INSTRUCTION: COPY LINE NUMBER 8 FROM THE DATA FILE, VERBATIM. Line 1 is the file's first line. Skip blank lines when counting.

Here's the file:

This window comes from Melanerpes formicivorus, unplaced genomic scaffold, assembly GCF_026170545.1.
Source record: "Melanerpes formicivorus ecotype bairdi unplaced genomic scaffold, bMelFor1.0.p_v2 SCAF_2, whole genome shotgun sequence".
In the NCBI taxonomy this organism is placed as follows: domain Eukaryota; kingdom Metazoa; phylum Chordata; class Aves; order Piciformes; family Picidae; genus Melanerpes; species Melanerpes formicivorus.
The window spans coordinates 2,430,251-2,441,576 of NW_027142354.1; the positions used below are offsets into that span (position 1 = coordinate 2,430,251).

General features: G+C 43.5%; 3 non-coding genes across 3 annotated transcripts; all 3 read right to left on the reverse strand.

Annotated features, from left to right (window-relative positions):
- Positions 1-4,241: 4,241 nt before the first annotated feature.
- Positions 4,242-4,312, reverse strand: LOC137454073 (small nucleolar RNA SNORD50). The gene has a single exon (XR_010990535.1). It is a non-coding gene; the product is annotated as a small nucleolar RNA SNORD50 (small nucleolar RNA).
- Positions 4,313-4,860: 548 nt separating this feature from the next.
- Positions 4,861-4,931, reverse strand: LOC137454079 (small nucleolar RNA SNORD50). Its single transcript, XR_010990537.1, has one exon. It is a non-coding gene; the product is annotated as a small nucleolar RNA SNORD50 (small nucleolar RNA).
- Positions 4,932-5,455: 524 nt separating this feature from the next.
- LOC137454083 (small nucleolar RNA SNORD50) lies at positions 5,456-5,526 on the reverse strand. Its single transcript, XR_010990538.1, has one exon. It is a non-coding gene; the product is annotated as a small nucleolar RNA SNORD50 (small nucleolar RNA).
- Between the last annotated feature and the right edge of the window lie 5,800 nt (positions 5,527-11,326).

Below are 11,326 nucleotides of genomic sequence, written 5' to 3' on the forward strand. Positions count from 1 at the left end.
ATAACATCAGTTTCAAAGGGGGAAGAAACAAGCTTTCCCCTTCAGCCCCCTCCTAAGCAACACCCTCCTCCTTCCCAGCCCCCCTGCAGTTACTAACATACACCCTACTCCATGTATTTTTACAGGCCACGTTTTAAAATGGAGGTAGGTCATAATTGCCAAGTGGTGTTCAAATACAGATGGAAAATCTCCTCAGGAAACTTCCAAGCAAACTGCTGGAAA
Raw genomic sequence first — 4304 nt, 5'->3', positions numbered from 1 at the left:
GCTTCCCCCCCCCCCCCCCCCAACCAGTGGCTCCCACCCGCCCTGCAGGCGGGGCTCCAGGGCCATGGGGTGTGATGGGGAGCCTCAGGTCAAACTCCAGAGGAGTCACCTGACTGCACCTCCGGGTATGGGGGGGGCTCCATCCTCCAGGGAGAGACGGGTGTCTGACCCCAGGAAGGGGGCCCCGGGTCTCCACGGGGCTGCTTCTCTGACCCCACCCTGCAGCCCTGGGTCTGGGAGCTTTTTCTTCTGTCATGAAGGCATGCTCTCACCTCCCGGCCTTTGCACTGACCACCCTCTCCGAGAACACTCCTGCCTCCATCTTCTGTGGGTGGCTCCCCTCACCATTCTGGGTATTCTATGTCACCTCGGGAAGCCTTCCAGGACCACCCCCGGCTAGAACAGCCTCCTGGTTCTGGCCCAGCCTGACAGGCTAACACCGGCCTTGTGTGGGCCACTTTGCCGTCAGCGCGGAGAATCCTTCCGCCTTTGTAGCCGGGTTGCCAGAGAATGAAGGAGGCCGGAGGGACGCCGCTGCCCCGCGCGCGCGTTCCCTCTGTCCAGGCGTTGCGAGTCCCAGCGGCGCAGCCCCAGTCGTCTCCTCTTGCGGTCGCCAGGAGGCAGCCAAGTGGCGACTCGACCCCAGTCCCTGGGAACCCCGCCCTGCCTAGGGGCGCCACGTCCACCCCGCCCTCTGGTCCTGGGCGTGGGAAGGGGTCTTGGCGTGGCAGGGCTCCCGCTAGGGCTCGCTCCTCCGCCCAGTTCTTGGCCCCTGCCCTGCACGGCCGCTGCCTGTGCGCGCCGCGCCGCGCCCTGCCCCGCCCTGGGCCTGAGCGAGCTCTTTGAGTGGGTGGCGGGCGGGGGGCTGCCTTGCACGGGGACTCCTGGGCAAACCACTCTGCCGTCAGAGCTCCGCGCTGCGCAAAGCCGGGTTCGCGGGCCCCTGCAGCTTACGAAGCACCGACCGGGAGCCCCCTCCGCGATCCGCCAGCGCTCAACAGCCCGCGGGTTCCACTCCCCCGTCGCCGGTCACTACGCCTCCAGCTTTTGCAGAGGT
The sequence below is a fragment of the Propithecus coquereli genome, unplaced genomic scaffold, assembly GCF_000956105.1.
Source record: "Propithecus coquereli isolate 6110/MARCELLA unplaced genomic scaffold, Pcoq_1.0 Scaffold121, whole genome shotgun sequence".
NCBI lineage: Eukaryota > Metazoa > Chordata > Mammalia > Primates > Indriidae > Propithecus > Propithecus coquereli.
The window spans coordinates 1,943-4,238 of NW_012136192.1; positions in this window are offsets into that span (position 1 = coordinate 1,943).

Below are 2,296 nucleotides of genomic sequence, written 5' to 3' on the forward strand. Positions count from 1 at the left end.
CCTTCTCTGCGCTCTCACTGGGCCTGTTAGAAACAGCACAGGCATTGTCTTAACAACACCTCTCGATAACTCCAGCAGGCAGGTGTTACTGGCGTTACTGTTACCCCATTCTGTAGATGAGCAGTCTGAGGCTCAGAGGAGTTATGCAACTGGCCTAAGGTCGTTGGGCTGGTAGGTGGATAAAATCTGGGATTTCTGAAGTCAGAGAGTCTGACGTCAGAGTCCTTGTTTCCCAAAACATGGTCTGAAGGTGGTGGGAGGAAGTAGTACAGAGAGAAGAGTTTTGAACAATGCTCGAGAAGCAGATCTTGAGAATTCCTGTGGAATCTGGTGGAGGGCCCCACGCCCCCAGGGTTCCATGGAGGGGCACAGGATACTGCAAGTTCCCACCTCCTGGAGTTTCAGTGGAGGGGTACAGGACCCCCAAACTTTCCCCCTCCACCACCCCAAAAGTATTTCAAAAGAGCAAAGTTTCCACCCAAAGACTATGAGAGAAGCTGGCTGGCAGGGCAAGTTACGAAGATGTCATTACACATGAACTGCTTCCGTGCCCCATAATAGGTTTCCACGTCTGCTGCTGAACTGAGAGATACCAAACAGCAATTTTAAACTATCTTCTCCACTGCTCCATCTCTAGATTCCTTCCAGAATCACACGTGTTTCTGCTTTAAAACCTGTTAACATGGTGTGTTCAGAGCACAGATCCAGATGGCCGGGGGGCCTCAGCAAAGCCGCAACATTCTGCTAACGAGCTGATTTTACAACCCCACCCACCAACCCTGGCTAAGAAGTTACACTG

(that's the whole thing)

- Positions 4,242-4,312, reverse strand: LOC137454073 (small nucleolar RNA SNORD50). The gene has a single exon (XR_010990535.1). It is a non-coding gene; the product is annotated as a small nucleolar RNA SNORD50 (small nucleolar RNA).